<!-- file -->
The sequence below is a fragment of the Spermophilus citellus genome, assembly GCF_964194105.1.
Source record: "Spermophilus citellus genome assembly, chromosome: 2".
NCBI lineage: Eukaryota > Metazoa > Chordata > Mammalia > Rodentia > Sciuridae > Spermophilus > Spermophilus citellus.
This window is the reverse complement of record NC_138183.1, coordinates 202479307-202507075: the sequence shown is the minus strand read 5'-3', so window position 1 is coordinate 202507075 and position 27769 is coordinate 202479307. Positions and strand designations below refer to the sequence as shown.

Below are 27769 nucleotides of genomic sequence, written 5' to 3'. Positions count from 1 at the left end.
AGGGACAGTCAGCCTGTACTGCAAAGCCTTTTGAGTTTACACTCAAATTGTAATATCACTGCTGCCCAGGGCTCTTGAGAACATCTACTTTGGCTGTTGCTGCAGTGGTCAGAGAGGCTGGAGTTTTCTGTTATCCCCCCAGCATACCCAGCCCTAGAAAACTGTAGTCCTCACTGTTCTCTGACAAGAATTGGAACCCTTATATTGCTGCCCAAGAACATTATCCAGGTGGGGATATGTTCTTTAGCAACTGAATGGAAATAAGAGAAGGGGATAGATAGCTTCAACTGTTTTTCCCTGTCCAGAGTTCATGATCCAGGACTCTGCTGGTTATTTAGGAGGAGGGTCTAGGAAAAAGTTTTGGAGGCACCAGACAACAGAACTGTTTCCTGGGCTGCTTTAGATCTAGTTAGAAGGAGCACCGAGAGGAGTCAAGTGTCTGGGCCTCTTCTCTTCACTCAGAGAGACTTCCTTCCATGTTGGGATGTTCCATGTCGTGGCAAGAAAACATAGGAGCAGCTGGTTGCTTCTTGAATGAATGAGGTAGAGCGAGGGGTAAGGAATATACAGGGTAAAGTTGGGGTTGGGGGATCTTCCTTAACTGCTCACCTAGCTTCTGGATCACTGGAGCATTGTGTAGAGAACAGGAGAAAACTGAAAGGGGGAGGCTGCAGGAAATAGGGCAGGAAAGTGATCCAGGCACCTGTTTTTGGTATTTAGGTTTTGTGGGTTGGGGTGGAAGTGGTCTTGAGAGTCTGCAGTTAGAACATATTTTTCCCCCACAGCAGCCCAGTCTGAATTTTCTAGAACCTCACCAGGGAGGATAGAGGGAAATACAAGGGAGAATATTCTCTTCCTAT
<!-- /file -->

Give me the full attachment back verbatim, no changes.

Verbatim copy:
The sequence below is a fragment of the Spermophilus citellus genome, assembly GCF_964194105.1.
Source record: "Spermophilus citellus genome assembly, chromosome: 2".
NCBI lineage: Eukaryota > Metazoa > Chordata > Mammalia > Rodentia > Sciuridae > Spermophilus > Spermophilus citellus.
This window is the reverse complement of record NC_138183.1, coordinates 202479307-202507075: the sequence shown is the minus strand read 5'-3', so window position 1 is coordinate 202507075 and position 27769 is coordinate 202479307. Positions and strand designations below refer to the sequence as shown.

Below are 27769 nucleotides of genomic sequence, written 5' to 3'. Positions count from 1 at the left end.
AGGGACAGTCAGCCTGTACTGCAAAGCCTTTTGAGTTTACACTCAAATTGTAATATCACTGCTGCCCAGGGCTCTTGAGAACATCTACTTTGGCTGTTGCTGCAGTGGTCAGAGAGGCTGGAGTTTTCTGTTATCCCCCCAGCATACCCAGCCCTAGAAAACTGTAGTCCTCACTGTTCTCTGACAAGAATTGGAACCCTTATATTGCTGCCCAAGAACATTATCCAGGTGGGGATATGTTCTTTAGCAACTGAATGGAAATAAGAGAAGGGGATAGATAGCTTCAACTGTTTTTCCCTGTCCAGAGTTCATGATCCAGGACTCTGCTGGTTATTTAGGAGGAGGGTCTAGGAAAAAGTTTTGGAGGCACCAGACAACAGAACTGTTTCCTGGGCTGCTTTAGATCTAGTTAGAAGGAGCACCGAGAGGAGTCAAGTGTCTGGGCCTCTTCTCTTCACTCAGAGAGACTTCCTTCCATGTTGGGATGTTCCATGTCGTGGCAAGAAAACATAGGAGCAGCTGGTTGCTTCTTGAATGAATGAGGTAGAGCGAGGGGTAAGGAATATACAGGGTAAAGTTGGGGTTGGGGGATCTTCCTTAACTGCTCACCTAGCTTCTGGATCACTGGAGCATTGTGTAGAGAACAGGAGAAAACTGAAAGGGGGAGGCTGCAGGAAATAGGGCAGGAAAGTGATCCAGGCACCTGTTTTTGGTATTTAGGTTTTGTGGGTTGGGGTGGAAGTGGTCTTGAGAGTCTGCAGTTAGAACATATTTTTCCCCCACAGCAGCCCAGTCTGAATTTTCTAGAACCTCACCAGGGAGGATAGAGGGAAATACAAGGGAGAATATTCTCTTCCTAT